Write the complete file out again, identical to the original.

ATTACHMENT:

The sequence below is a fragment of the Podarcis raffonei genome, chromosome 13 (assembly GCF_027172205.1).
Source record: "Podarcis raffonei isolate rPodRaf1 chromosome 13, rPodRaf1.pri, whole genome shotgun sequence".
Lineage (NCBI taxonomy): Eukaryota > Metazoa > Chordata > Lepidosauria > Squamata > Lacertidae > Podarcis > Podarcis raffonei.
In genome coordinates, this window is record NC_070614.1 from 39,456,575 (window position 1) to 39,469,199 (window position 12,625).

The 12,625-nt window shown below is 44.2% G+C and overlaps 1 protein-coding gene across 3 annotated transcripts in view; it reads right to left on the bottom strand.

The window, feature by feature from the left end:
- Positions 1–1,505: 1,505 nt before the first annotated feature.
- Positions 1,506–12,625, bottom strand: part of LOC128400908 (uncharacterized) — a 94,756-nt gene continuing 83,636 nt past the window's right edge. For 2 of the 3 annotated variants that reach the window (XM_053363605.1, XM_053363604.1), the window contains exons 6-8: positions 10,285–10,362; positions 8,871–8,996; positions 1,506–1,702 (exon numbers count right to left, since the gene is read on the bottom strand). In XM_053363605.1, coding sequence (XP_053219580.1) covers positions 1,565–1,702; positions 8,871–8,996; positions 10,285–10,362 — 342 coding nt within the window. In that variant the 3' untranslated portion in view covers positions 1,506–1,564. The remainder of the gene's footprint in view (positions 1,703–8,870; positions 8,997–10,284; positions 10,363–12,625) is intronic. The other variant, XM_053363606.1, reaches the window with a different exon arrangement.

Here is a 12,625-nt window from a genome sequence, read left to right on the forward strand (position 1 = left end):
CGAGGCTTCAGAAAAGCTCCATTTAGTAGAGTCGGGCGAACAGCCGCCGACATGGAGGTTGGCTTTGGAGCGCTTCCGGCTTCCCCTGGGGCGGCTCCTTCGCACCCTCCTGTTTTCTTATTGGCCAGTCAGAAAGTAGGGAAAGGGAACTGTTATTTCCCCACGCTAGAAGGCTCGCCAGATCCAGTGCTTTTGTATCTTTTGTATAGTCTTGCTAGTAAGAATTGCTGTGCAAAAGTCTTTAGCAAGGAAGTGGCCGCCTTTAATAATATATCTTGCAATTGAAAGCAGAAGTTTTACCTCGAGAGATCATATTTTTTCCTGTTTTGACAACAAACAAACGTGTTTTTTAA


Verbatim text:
The sequence below is a fragment of the Podarcis raffonei genome, chromosome 13 (assembly GCF_027172205.1).
Source record: "Podarcis raffonei isolate rPodRaf1 chromosome 13, rPodRaf1.pri, whole genome shotgun sequence".
Lineage (NCBI taxonomy): Eukaryota > Metazoa > Chordata > Lepidosauria > Squamata > Lacertidae > Podarcis > Podarcis raffonei.
In genome coordinates, this window is record NC_070614.1 from 39,456,575 (window position 1) to 39,469,199 (window position 12,625).

The 12,625-nt window shown below is 44.2% G+C and overlaps 1 protein-coding gene across 3 annotated transcripts in view; it reads right to left on the bottom strand.

The window, feature by feature from the left end:
- Positions 1–1,505: 1,505 nt before the first annotated feature.
- Positions 1,506–12,625, bottom strand: part of LOC128400908 (uncharacterized) — a 94,756-nt gene continuing 83,636 nt past the window's right edge. For 2 of the 3 annotated variants that reach the window (XM_053363605.1, XM_053363604.1), the window contains exons 6-8: positions 10,285–10,362; positions 8,871–8,996; positions 1,506–1,702 (exon numbers count right to left, since the gene is read on the bottom strand). In XM_053363605.1, coding sequence (XP_053219580.1) covers positions 1,565–1,702; positions 8,871–8,996; positions 10,285–10,362 — 342 coding nt within the window. In that variant the 3' untranslated portion in view covers positions 1,506–1,564. The remainder of the gene's footprint in view (positions 1,703–8,870; positions 8,997–10,284; positions 10,363–12,625) is intronic. The other variant, XM_053363606.1, reaches the window with a different exon arrangement.

Here is a 12,625-nt window from a genome sequence, read left to right on the forward strand (position 1 = left end):
CGAGGCTTCAGAAAAGCTCCATTTAGTAGAGTCGGGCGAACAGCCGCCGACATGGAGGTTGGCTTTGGAGCGCTTCCGGCTTCCCCTGGGGCGGCTCCTTCGCACCCTCCTGTTTTCTTATTGGCCAGTCAGAAAGTAGGGAAAGGGAACTGTTATTTCCCCACGCTAGAAGGCTCGCCAGATCCAGTGCTTTTGTATCTTTTGTATAGTCTTGCTAGTAAGAATTGCTGTGCAAAAGTCTTTAGCAAGGAAGTGGCCGCCTTTAATAATATATCTTGCAATTGAAAGCAGAAGTTTTACCTCGAGAGATCATATTTTTTCCTGTTTTGACAACAAACAAACGTGTTTTTTAA